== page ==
Known to be one of the fastest animals in the world, conservation of the cheetah shows that, without research and support for this species, not even the cheetah can escape extinction . This species of Old World feline is threatened by several factors, and one of them is its peculiar life history.
Conservation of the cheetah: its delicate genome
About 12 000 years ago, in the late Pleistocene, there were cheetahs in America, Europe and Asia. Their abrupt extinction of all these areas produced what is known as a bottleneck : with few survivors of a species, the genetic variability is reduced, something that the descendants suffer and that has consequences for their reproduction and its resistance to infectious diseases, something very important for the conservation of the cheetah.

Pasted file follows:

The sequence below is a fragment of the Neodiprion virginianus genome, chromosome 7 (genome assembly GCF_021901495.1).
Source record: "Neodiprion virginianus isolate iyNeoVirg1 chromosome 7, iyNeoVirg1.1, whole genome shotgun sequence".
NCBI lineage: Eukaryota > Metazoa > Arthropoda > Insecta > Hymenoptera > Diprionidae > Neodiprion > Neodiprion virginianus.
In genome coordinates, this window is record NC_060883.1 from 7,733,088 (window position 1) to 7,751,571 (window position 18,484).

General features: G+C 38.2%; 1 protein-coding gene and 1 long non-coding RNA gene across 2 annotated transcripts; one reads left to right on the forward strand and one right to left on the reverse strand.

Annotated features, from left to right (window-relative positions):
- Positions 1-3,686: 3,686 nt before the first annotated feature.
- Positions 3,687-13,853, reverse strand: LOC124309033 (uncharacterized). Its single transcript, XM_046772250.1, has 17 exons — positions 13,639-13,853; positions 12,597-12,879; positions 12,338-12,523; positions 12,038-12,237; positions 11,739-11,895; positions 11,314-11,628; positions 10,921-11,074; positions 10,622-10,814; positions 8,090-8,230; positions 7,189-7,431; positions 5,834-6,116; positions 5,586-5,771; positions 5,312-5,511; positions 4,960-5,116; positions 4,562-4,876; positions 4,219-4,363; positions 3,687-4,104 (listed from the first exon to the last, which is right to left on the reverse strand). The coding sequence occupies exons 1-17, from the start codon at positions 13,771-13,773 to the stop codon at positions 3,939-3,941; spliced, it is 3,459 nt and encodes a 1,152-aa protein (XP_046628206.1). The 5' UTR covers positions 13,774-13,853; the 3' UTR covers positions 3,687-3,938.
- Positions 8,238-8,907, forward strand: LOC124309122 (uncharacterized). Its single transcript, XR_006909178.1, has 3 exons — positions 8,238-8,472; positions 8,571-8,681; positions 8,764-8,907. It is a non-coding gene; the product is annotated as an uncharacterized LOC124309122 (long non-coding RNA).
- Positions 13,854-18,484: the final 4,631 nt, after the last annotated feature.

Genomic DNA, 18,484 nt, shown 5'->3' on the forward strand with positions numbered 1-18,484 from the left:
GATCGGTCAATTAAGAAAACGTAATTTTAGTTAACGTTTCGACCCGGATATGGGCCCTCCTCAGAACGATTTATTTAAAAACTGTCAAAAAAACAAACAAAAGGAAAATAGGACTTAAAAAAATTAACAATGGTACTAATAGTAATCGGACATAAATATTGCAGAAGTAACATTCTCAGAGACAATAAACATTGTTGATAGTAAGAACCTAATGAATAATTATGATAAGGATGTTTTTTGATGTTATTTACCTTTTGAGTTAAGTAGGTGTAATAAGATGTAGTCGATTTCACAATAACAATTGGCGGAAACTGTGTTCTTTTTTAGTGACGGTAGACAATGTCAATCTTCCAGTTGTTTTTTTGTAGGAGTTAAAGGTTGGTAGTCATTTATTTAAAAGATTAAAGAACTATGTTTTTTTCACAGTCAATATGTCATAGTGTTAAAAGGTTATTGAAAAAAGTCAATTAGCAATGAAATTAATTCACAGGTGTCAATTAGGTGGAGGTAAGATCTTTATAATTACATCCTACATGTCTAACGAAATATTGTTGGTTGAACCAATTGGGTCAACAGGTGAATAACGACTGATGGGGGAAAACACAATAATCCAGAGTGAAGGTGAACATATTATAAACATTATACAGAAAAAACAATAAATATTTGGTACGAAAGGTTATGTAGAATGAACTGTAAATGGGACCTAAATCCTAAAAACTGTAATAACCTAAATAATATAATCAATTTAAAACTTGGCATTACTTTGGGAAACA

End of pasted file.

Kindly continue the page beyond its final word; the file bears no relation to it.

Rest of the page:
This scarce genetic variability and homozygosis, even higher than in species such as the mountain gorilla, has had consequences: cheetahs have enormous problems reproducing themselves, at least in captivity.
A study published in 1981 revealed that the sperm concentration of semen from several cheetahs was 10 times lower than that of cats , and that 71% of these had morphological alterations.